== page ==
Take the 2-minute tour ×
Science Fiction & Fantasy Stack Exchange is a question and answer site for science fiction and fantasy enthusiasts. It's 100% free, no registration required.

I assume Kirk (and his crew) have got to get some rest after a long day of investigating new planets and hassling other ships in space, so who is flying the Enterprise when Kirk and his crew are asleep?

Not concerned with what the crew does on duty, but rather what someone else does when Kirk's crew is off duty.

share|improve this question
2  
It might not be canon, but Robot Chicken had a great answer: youtube.com/watch?v=G4ApQrbhQp8 –  joshbirk Jul 24 at 16:54

1 Answer 1

up vote 13 down vote accepted

As on any ship, be that merchant or military they would have shifts or "watches" usually 8 hours on 8 hours off. There would be Officers of the Watch (OOW) who would have command while the Captain slept. If anything happened that the OOW decided needed to be escalated he would wake the Captain and have him come to the bridge.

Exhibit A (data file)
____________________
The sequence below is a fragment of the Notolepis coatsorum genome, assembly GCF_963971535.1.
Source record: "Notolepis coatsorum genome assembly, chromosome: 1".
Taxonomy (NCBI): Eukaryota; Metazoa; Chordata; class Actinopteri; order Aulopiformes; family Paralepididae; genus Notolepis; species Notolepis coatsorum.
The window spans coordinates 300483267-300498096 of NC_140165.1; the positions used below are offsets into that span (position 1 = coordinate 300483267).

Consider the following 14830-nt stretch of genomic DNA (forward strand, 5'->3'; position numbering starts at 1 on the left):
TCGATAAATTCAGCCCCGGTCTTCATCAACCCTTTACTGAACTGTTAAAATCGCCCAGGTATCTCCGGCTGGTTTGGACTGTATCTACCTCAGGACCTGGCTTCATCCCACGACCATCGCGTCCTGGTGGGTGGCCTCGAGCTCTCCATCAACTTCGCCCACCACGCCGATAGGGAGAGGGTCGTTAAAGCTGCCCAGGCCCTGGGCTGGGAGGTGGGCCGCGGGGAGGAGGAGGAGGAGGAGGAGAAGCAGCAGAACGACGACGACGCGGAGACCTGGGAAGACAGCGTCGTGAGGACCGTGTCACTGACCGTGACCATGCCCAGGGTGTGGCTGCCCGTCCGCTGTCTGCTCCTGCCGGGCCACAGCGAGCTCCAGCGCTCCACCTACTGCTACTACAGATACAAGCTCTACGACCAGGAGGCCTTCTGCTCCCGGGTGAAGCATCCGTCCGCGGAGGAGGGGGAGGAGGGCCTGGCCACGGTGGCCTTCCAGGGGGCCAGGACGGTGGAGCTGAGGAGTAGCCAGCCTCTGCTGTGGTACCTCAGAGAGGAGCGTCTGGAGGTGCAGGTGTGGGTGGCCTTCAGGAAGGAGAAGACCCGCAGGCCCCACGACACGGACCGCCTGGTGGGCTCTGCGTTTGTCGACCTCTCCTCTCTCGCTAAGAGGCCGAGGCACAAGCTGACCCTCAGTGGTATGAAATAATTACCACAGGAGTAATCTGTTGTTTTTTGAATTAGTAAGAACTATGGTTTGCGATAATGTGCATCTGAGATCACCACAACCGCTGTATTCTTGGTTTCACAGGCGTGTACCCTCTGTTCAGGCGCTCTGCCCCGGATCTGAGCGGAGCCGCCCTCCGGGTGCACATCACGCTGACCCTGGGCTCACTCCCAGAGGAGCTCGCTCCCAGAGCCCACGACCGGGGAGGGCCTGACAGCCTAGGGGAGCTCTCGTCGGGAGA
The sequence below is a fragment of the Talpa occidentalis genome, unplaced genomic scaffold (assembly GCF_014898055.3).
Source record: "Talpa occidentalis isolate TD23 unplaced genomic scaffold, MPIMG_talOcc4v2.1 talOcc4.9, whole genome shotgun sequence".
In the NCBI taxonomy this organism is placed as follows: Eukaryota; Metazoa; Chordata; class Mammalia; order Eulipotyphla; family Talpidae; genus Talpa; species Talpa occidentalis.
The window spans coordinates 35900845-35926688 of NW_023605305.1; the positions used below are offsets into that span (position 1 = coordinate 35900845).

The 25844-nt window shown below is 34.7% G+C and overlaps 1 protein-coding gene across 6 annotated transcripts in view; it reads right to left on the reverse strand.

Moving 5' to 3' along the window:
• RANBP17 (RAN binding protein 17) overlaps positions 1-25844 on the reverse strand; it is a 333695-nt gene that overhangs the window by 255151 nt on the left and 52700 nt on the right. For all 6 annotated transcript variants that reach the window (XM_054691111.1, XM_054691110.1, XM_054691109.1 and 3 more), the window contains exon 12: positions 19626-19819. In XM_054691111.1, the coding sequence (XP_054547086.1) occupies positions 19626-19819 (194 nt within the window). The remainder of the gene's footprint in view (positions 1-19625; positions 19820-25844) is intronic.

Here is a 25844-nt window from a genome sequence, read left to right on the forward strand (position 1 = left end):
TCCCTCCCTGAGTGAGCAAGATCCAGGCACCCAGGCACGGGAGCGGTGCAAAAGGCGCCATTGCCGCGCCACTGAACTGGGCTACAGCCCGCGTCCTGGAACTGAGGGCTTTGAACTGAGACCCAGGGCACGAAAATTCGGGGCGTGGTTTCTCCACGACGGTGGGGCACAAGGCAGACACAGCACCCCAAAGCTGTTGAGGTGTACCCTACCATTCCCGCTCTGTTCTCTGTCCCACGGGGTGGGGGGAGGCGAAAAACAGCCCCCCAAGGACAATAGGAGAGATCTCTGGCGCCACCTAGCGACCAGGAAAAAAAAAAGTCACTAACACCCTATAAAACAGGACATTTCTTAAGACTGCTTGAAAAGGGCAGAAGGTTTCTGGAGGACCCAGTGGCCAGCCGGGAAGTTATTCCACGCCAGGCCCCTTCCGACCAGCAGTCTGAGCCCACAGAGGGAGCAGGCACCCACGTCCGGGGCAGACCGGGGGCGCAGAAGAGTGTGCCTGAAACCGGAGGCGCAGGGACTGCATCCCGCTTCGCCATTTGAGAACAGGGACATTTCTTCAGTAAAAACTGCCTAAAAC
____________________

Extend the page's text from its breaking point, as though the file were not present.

You see this in the TNG Thine Own Self when Counsellor Troi decides to take the exam to qualify as a watch officer after finding out that Doctor Crusher was in command one time.

share|improve this answer
1  
The TNG episode you refer to is 'Thine Own Self': en.memory-alpha.org/wiki/Thine_Own_Self_(episode) –  ElendilTheTall Jul 24 at 9:34
    
@ElendilTheTall: I integrated the link into the question. –  Einer Jul 24 at 14:41
2  
The best one was the retcon in the books of how Checkov recognized Khan in The Wrath of Khan, since Checkov wasn't in the TOS until the season after the Khan episode. In a couple of the books, he was established as the night shift bridge watch officer at that time, allowing him to therefore know who Khan was. –  BBlake Jul 24 at 18:00
    
Memory Alpha has a whole page on duty shifts, which I found after remembering that Harry Kim was the watch officer in an episode or two of Voyager. –  Pops Jul 30 at 6:34

Your Answer

 
discard

By posting your answer, you agree to the privacy policy and terms of service.

Not the answer you're looking for? Browse other questions tagged or ask your own question.